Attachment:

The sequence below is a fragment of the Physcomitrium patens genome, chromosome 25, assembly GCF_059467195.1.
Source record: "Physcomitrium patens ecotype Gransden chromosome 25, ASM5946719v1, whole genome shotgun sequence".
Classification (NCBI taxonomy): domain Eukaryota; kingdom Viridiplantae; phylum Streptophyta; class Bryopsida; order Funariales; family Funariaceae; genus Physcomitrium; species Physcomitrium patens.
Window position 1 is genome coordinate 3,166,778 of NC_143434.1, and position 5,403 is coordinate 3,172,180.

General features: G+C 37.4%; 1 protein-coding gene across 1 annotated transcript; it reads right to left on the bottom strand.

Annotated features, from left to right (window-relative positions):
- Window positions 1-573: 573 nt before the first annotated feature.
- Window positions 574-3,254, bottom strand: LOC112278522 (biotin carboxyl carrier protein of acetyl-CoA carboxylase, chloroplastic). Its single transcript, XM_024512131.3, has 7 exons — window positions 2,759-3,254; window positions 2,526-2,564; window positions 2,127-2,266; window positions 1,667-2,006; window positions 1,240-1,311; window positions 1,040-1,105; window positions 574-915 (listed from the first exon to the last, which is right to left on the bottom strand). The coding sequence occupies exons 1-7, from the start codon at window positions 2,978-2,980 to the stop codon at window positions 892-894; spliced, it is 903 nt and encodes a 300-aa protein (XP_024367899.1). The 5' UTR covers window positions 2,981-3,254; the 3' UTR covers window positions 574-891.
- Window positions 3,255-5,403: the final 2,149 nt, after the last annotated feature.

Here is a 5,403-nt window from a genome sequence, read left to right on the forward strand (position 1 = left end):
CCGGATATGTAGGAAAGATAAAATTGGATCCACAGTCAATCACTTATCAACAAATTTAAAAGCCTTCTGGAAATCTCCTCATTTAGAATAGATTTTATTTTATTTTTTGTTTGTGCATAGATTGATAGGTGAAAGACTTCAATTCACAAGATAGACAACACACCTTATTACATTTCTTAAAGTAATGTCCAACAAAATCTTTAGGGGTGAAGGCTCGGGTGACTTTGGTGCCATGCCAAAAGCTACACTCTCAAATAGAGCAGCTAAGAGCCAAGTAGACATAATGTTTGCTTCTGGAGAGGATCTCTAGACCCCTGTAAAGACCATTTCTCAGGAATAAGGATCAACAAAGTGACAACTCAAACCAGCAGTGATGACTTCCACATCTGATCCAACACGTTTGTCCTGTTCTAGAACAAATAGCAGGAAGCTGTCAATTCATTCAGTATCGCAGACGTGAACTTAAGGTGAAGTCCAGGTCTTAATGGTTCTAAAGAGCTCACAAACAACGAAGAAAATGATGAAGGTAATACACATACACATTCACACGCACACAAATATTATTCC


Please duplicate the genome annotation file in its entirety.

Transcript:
The sequence below is a fragment of the Physcomitrium patens genome, chromosome 25, assembly GCF_059467195.1.
Source record: "Physcomitrium patens ecotype Gransden chromosome 25, ASM5946719v1, whole genome shotgun sequence".
Classification (NCBI taxonomy): domain Eukaryota; kingdom Viridiplantae; phylum Streptophyta; class Bryopsida; order Funariales; family Funariaceae; genus Physcomitrium; species Physcomitrium patens.
Window position 1 is genome coordinate 3,166,778 of NC_143434.1, and position 5,403 is coordinate 3,172,180.

General features: G+C 37.4%; 1 protein-coding gene across 1 annotated transcript; it reads right to left on the bottom strand.

Annotated features, from left to right (window-relative positions):
- Window positions 1-573: 573 nt before the first annotated feature.
- Window positions 574-3,254, bottom strand: LOC112278522 (biotin carboxyl carrier protein of acetyl-CoA carboxylase, chloroplastic). Its single transcript, XM_024512131.3, has 7 exons — window positions 2,759-3,254; window positions 2,526-2,564; window positions 2,127-2,266; window positions 1,667-2,006; window positions 1,240-1,311; window positions 1,040-1,105; window positions 574-915 (listed from the first exon to the last, which is right to left on the bottom strand). The coding sequence occupies exons 1-7, from the start codon at window positions 2,978-2,980 to the stop codon at window positions 892-894; spliced, it is 903 nt and encodes a 300-aa protein (XP_024367899.1). The 5' UTR covers window positions 2,981-3,254; the 3' UTR covers window positions 574-891.
- Window positions 3,255-5,403: the final 2,149 nt, after the last annotated feature.

Here is a 5,403-nt window from a genome sequence, read left to right on the forward strand (position 1 = left end):
CCGGATATGTAGGAAAGATAAAATTGGATCCACAGTCAATCACTTATCAACAAATTTAAAAGCCTTCTGGAAATCTCCTCATTTAGAATAGATTTTATTTTATTTTTTGTTTGTGCATAGATTGATAGGTGAAAGACTTCAATTCACAAGATAGACAACACACCTTATTACATTTCTTAAAGTAATGTCCAACAAAATCTTTAGGGGTGAAGGCTCGGGTGACTTTGGTGCCATGCCAAAAGCTACACTCTCAAATAGAGCAGCTAAGAGCCAAGTAGACATAATGTTTGCTTCTGGAGAGGATCTCTAGACCCCTGTAAAGACCATTTCTCAGGAATAAGGATCAACAAAGTGACAACTCAAACCAGCAGTGATGACTTCCACATCTGATCCAACACGTTTGTCCTGTTCTAGAACAAATAGCAGGAAGCTGTCAATTCATTCAGTATCGCAGACGTGAACTTAAGGTGAAGTCCAGGTCTTAATGGTTCTAAAGAGCTCACAAACAACGAAGAAAATGATGAAGGTAATACACATACACATTCACACGCACACAAATATTATTCC